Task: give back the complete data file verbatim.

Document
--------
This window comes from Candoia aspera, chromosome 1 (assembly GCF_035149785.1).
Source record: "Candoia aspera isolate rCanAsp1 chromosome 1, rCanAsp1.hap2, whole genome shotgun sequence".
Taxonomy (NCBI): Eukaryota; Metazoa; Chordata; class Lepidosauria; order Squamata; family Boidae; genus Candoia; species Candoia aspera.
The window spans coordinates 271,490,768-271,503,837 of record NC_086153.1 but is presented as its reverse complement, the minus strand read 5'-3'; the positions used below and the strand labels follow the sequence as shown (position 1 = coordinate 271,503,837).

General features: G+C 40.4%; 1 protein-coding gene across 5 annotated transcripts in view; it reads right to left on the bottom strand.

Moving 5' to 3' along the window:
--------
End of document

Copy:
This window comes from Candoia aspera, chromosome 1 (assembly GCF_035149785.1).
Source record: "Candoia aspera isolate rCanAsp1 chromosome 1, rCanAsp1.hap2, whole genome shotgun sequence".
Taxonomy (NCBI): Eukaryota; Metazoa; Chordata; class Lepidosauria; order Squamata; family Boidae; genus Candoia; species Candoia aspera.
The window spans coordinates 271,490,768-271,503,837 of record NC_086153.1 but is presented as its reverse complement, the minus strand read 5'-3'; the positions used below and the strand labels follow the sequence as shown (position 1 = coordinate 271,503,837).

General features: G+C 40.4%; 1 protein-coding gene across 5 annotated transcripts in view; it reads right to left on the bottom strand.

Moving 5' to 3' along the window: